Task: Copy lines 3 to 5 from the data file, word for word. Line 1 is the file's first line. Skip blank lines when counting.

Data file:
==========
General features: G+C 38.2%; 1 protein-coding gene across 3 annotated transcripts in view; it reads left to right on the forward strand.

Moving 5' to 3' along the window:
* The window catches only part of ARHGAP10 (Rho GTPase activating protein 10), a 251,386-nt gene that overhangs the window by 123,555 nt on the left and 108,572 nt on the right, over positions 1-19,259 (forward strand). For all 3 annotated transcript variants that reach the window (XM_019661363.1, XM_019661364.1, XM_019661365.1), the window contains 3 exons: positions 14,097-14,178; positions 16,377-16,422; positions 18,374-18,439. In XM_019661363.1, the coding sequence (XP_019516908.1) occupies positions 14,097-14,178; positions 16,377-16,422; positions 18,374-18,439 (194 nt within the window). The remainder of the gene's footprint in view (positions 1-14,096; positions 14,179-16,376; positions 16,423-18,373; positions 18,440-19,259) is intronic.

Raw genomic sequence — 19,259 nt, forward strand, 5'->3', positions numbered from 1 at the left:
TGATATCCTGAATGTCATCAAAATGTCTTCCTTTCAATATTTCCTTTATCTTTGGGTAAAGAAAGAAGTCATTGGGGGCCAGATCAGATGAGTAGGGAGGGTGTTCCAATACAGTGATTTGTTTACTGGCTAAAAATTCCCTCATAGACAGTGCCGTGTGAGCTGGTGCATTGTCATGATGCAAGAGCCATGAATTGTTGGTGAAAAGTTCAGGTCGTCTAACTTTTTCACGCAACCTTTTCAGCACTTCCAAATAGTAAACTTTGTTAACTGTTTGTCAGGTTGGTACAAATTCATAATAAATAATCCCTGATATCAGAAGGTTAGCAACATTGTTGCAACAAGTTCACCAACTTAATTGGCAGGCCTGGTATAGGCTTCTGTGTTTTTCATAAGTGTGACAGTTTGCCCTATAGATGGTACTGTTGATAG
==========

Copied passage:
* The window catches only part of ARHGAP10 (Rho GTPase activating protein 10), a 251,386-nt gene that overhangs the window by 123,555 nt on the left and 108,572 nt on the right, over positions 1-19,259 (forward strand). For all 3 annotated transcript variants that reach the window (XM_019661363.1, XM_019661364.1, XM_019661365.1), the window contains 3 exons: positions 14,097-14,178; positions 16,377-16,422; positions 18,374-18,439. In XM_019661363.1, the coding sequence (XP_019516908.1) occupies positions 14,097-14,178; positions 16,377-16,422; positions 18,374-18,439 (194 nt within the window). The remainder of the gene's footprint in view (positions 1-14,096; positions 14,179-16,376; positions 16,423-18,373; positions 18,440-19,259) is intronic.

Raw genomic sequence — 19,259 nt, forward strand, 5'->3', positions numbered from 1 at the left:
TGATATCCTGAATGTCATCAAAATGTCTTCCTTTCAATATTTCCTTTATCTTTGGGTAAAGAAAGAAGTCATTGGGGGCCAGATCAGATGAGTAGGGAGGGTGTTCCAATACAGTGATTTGTTTACTGGCTAAAAATTCCCTCATAGACAGTGCCGTGTGAGCTGGTGCATTGTCATGATGCAAGAGCCATGAATTGTTGGTGAAAAGTTCAGGTCGTCTAACTTTTTCACGCAACCTTTTCAGCACTTCCAAATAGTAAACTTTGTTAACTGTTTGTCAGGTTGGTACAAATTCATAATAAATAATCCCTGATATCAGAAGGTTAGCAACATTGTTGCAACAAGTTCACCAACTTAATTGGCAGGCCTGGTATAGGCTTCTGTGTTTTTCATAAGTGTGACAGTTTGCCCTATAGATGGTACTGTTGATAG